10 July 2011
I once visited the local Catholic community in a very poor agricultural area of Nigeria. These people were farmers and depended totally on their millet harvest for survival. Whenever they harvested their crops they would always set aside a certain quantity of seeds for sowing when the following Wet Season began. At the sowing time I noticed how careful they were not to waste a single seed because their future depended each time on how much they harvested.
On reading today’s gospel what a contrast we see. The Sower of the seed in the gospel parable seems very wasteful in comparison to the poor farmers I met in Nigeria who just could not afford to do the same. This farmer seems to scatter the seed in all directions without being too worried whether it would bear fruit or not. He allows some to fall on the path, some on patches of rock, others among thorns and the remainder on rich soil. So it is as if he is prepared to accept the fact that quite an amount of seeds will not bear fruit.
What is Jesus saying? He is telling us very clearly that God our Father is the Sower. And he is so incredibly generous with his gifts to us and that he is prepared to accept that much of the seed scattered, symbolising the talents given us, will not give the return he would wish from us. Yet he is not a miserly, mean God. His scattering of so much seed is telling us more about God’s generosity to us than about anything else. It is saying very obviously that God gives his gifts first of all simply because this is the kind of God we have, a sign of his great love for us. His giving of the gifts does not depend on the return he will receive or the attractiveness of the person who receives the gifts. He continues to lavish us with his gifts so that hopefully sooner or later we will realise his goodness and make a proper response. This is the most important lesson of the parable.
Why did Jesus teach in parables? Well, the purpose of a parable is for the listener to discover something about God and about themselves. The reader is left to wrestle with the parable to see what it is saying. Since that time the Christian community has given a number of interpretations.
Jesus told these parables at a time when many people were leaving him, they had stopped following him. It was a time of frustration and disappointment for him and his followers. So the parable envisages this situation of frustration in Jesus’ ministry and it sought to assure the disciples of the ultimate triumph of God’s reign on earth. The seed will eventually bear fruit. The reading from the prophet Isaiah gives the same encouraging message.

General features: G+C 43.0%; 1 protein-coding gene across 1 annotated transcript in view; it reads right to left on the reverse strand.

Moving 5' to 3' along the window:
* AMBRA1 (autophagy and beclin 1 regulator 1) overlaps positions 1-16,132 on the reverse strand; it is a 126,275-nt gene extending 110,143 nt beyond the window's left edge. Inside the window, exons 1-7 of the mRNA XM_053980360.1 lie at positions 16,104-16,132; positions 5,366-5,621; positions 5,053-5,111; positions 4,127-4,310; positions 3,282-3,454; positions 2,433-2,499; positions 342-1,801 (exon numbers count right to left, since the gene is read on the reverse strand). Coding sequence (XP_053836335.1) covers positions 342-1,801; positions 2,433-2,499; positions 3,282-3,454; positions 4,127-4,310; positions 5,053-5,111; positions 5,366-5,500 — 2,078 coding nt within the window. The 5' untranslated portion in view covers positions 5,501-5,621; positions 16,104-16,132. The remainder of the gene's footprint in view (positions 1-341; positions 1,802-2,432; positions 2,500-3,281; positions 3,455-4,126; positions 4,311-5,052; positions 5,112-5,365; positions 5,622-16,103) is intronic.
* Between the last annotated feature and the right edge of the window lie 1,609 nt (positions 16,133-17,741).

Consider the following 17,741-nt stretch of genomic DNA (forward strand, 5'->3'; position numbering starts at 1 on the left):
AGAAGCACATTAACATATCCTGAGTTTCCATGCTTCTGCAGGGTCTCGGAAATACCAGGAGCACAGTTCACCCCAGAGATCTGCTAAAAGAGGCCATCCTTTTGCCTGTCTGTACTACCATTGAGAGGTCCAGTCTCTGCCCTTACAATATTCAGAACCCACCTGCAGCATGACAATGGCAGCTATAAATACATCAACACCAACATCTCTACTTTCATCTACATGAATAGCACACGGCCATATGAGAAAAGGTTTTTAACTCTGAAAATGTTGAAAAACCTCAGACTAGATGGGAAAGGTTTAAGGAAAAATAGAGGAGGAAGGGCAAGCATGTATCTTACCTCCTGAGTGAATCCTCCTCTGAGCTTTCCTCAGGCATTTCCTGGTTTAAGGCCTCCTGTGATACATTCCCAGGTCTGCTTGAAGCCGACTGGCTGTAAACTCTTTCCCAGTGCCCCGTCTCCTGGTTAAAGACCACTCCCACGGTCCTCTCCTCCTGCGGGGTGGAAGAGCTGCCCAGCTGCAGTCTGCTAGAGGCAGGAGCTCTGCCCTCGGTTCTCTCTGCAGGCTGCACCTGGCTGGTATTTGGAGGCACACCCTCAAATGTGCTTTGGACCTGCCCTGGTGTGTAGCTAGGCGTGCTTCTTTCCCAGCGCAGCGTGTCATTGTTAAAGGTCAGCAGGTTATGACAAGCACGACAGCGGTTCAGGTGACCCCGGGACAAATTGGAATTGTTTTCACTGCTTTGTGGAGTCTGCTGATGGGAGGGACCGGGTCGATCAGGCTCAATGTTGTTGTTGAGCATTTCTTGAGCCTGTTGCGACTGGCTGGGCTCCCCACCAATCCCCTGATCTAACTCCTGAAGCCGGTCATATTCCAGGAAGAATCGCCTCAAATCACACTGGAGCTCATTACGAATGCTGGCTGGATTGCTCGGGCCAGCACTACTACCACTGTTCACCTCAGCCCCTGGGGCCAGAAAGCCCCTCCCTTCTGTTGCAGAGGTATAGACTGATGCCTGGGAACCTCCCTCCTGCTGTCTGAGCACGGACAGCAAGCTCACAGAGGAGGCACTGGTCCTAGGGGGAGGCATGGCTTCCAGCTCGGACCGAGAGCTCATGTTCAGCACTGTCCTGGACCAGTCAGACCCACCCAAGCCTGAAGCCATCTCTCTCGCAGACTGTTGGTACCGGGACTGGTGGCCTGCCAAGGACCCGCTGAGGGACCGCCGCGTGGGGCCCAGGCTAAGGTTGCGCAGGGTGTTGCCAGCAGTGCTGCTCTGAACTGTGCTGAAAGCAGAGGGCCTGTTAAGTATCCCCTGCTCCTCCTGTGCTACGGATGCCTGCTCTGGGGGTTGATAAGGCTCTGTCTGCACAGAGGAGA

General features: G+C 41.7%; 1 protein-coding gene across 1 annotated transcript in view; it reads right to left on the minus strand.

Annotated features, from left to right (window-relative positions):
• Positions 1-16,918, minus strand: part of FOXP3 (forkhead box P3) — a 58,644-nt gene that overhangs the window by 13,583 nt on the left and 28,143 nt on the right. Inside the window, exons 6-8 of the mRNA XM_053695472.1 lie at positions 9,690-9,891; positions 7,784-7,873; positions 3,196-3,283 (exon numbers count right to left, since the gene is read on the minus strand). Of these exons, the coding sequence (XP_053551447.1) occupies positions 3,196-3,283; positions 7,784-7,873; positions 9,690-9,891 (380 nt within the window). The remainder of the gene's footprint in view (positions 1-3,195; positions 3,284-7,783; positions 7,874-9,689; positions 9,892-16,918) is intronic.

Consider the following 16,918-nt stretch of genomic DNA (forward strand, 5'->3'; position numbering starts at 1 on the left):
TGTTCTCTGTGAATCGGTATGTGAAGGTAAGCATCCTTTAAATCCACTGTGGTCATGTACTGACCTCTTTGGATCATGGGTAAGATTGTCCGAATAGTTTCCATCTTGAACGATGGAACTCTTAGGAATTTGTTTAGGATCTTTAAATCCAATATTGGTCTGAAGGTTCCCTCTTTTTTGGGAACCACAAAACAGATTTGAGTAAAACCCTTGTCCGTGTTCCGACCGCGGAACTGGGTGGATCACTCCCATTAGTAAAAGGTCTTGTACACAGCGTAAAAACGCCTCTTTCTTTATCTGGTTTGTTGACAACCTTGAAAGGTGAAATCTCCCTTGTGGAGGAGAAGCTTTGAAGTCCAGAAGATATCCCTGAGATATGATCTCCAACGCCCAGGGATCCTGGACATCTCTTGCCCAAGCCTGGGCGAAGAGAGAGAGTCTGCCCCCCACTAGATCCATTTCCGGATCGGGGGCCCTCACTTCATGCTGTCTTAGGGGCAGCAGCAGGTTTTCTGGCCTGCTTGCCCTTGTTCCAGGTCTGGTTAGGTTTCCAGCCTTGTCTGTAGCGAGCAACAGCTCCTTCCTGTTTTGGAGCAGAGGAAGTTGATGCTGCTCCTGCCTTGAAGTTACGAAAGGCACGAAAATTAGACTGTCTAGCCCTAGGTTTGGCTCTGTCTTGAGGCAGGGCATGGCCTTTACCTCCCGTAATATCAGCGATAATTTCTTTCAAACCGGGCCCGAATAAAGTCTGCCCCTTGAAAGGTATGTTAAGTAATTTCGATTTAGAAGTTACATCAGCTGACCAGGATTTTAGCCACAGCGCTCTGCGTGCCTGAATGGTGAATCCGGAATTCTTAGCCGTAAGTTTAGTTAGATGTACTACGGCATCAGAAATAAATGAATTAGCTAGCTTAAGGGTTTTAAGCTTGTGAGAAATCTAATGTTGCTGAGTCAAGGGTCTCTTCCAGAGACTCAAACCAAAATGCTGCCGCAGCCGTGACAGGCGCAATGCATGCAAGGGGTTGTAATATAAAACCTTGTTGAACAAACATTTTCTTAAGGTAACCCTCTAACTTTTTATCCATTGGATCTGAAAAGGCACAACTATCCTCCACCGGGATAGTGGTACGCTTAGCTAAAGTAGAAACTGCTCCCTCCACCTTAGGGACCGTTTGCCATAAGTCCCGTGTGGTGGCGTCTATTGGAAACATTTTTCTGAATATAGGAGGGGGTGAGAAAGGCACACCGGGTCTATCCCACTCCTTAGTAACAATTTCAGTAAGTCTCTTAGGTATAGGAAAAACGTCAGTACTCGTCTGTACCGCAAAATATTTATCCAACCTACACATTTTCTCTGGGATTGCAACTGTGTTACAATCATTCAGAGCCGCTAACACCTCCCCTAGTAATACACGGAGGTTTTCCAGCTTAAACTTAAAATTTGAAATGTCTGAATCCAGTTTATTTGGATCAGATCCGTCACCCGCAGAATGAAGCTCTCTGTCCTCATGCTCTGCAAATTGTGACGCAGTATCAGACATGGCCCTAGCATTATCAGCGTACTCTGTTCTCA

The parable is meant to encourage the disciples telling them that in the end God’s purpose would be achieved even if at that point in time it didn’t appear likely. It calls for patience and trust in the final victory of God. Could not such a message be transferred easily to the Church’s situation today when there are a number of scandals, persecutions, many frustrations, failures, as well as many leaving the Church?
There are also other lessons to be gained from today’s parable. We heard how the parable first applies to God and his great generosity to us. It is meant to encourage us too in a time of doubt and questioning. But it also involves a response on our part. God in his love gives us the freedom to respond or not. He asks for our cooperation but will not force it. So how do we hear the word of God and how do we respond to it? Four conditions are presented in the parable. In the first three the word is not accepted for various reasons. Only in the last case is the result good. The lack of success comes from not listening to or refusing to hear the word. Some will say I have no time yet spend hours watching TV or using their computers. Others spend so many hours trying to make more money so haven’t time to pray. Others would like instant gratification or success like instant food but listening to the Word of God demands patience and quietness, not easy to do today.
Today’s three readings ask the question: “How do we hear the Word of God?
And what a difference it makes when one hears it. But the Word of God is not like ordinary information like giving us the weather forecast. God’s word is like rain on the earth, or like the seed. It changes things. It interacts: it makes possible something new, a new harvest. It is alive; and therefore needs, like all living things an environment that will support life. So we need to provide the conditions in our life, the good soil for God’s seed, for his word to bear fruit. We do this by living good Christian lives, by prayer and good works.
Finally, if we allow ourselves to be nourished by prayer and by God’s word, the result is remarkable. Normally 10% is regarded as a good return on seed sown. But here Jesus promises 30, 60 or even 100%. What commercial bank today would give such a return for an investment?
“Lord Jesus, we pray that the soil of our lives may be very rich so that when the seed of your word falls into it, it may bear much fruit and help to bring about your kingdom on earth. Amen”
Fr. Jim Kirstein, SMA